Rick Steves’s Bold New Climate Commitment

By Robert Firpo-Cappiello
July 29, 2019
Giant sculpture hands rise from a Venice Canal.
The travel authority and activist announces a massive initiative to help address the effects of climate change around the world.

When Rick Steves talks about the condition of the planet, people listen. The author of more than 50 travel guidebooks and host of a PBS travel series, Steves has witnessed firsthand the effects of climate change around the globe, from rising sea levels to extreme weather events to overall global warming.

Introducing the Climate Smart Commitment

Steves is now using his considerable platform to help slow the effects of climate change. His Climate Smart Commitment will donate $1 million annually to fund climate-smart agriculture, agroforestry, and conservation projects in underdeveloped countries, with a portion of the funding going to climate advocacy organizations in the U.S.

The Climate Smart Commitment is noteworthy not only for its $1 million annual price tag but also for rejecting the conventional “carbon offset credits” approach that some businesses adopt, which often focus on funding clean energy projects in North America and Europe. Instead, Steves has chosen to work with organizations that are directly addressing climate change in developing countries, with an emphasis on projects that empower women to take leadership roles as they strengthen communities and help protect their environment.

Addressing the Global Effects of Travel

If Steves’s climate commitment sounds like an act of pure altruism, guess again. That $1 million annual investment is actually what Steves estimates he “owes” to the environment due to the carbon emissions created by the 30,000 travelers who take his European tours each year.

"Right now, our goal is simple," Steves tells Budget Travel. "We aim to mitigate the carbon emissions created when people fly to Europe and back for a Rick Steves tour. Funds for meeting this goal will come straight from our profits." Scientists estimate that the carbon emissions from a single traveler on one of Steves’s tours requires $30 in careful investment to offset.

“We don’t see this program as particularly heroic,” says Steves.“It’s simply ethical. We believe every business should bear the cost to the environment of their activities. That’s just honest accounting. We hope this program will inspire everyone who buys or sells tours to practice the same environmental ethic. This way, long after we are gone, our children will be able to enjoy the same happy travels we have.”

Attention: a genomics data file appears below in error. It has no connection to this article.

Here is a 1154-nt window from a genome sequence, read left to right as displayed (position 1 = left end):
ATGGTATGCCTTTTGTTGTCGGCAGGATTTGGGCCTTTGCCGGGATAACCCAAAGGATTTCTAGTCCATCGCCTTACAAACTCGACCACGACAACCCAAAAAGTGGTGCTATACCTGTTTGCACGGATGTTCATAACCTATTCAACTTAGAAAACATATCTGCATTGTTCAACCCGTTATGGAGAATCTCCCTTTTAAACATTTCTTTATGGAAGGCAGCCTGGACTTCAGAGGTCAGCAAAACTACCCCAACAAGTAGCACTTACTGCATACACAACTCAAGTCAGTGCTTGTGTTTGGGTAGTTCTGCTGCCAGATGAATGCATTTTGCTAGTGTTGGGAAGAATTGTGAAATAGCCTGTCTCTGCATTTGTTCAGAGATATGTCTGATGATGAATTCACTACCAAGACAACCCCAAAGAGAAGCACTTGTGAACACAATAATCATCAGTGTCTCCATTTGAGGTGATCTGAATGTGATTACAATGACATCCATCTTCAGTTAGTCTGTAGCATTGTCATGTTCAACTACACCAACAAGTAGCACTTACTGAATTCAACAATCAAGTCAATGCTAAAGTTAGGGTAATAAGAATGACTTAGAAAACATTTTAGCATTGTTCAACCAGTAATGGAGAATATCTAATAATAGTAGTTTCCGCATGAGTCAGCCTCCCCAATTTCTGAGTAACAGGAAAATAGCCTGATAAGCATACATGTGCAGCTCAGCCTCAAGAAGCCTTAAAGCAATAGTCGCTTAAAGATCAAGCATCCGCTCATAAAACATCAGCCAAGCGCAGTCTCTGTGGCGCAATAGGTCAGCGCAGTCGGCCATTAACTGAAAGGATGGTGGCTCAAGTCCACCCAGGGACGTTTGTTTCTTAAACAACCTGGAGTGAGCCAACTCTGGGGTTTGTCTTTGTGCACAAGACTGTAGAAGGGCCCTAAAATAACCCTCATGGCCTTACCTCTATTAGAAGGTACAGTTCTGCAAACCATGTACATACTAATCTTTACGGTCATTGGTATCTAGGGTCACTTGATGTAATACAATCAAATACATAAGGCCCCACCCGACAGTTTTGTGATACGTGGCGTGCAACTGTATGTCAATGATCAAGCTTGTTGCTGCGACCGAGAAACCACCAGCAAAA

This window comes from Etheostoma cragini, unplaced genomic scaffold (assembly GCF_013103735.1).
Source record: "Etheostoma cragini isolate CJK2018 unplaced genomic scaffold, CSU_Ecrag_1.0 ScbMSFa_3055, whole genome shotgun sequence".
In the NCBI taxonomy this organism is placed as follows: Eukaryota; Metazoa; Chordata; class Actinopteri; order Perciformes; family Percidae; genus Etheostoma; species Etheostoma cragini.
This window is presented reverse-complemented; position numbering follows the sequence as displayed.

What Every Traveler Can Do

"Every flight or bus tour we take burns fossil fuels, and all travelers need to do their part to address this," Steves says. "Fortunately, there are lots of simple ways to curb your carbon footprint when traveling." Some suggestions, available at, include:

  • Make sure your home isn't wasting energy while you're away — turn down the thermostat, unplug as many appliances as you can, and suspend print subscriptions.
  • When possible, travel by train — rail travel is very energy efficient. And in Europe it's also generally fast, easy, and comfortable.
  • If you rent a car, rent the most fuel-efficient option, and decline any free "upgrade" to a model that's bigger than you need.
  • In cities, enjoy the thrill of getting around by bike if you can, and take advantage of Europe's fantastic public transportation rather than relying on taxis. (And remember that Europe's airports are all well-served by easy, frequent transit.) Before taking a bus tour, look into a bike or walking tour instead.
  • Be conscious of your energy consumption in hotels. Turn off the lights and air-conditioning when you leave the room. (Many European hotel rooms help you do this already: The power turns on only when the key is in a slot.) On warm days, close the window shutters or curtains before you leave in the morning, and you won't need to blast the air-con when you return. Because room service generates needless laundry, I hang the "Do not disturb" sign on my door and reuse my towel.
  • Most of Europe is flowing with great tap water, often available in fountains around towns and cities. By reusing a plastic water bottle or bringing your own refillable water bottle, you not only save money, but also avoid consuming bunches of plastic and reduce demand for water that's shipped overland in trucks and trains.
  • Cut down on other wasteful consumption as much as possible. Travel habits prompt many of us to use disposable items much more often than we do at home, but you can reduce this with a little prep: Pack a lightweight shopping bag and keep it in your day bag, and bring a set of reusable picnic ware. Don't pick up brochures, maps, or other materials that you don't need to keep — consider taking photos of them instead. (The fewer brochures that get picked up at tourist offices, the fewer they'll print next year.) Avoid using the individually packaged, itsy-bitsy toiletries supplied by hotel rooms. A single bar of soap and squeeze bottle of shampoo from home can last an entire trip.
  • Eat locally: Food that hasn't been trucked long distances is easier on the environment (and tastier). Picnic shop at farmers markets when you can, and avoid chain restaurants. Look for restaurants that use mainly local and organic ingredients (more likely with smaller family-run places; "bio" is shorthand for "organic" in many European languages).
  • Patronize hotels and travel companies that promote and practice sustainable traveling practices.
  • Notice how Europeans seem to live more while consuming less, and how they live as if their choices can shape a better future. And take home a little of that sensibility as a souvenir.

(Tips courtesy

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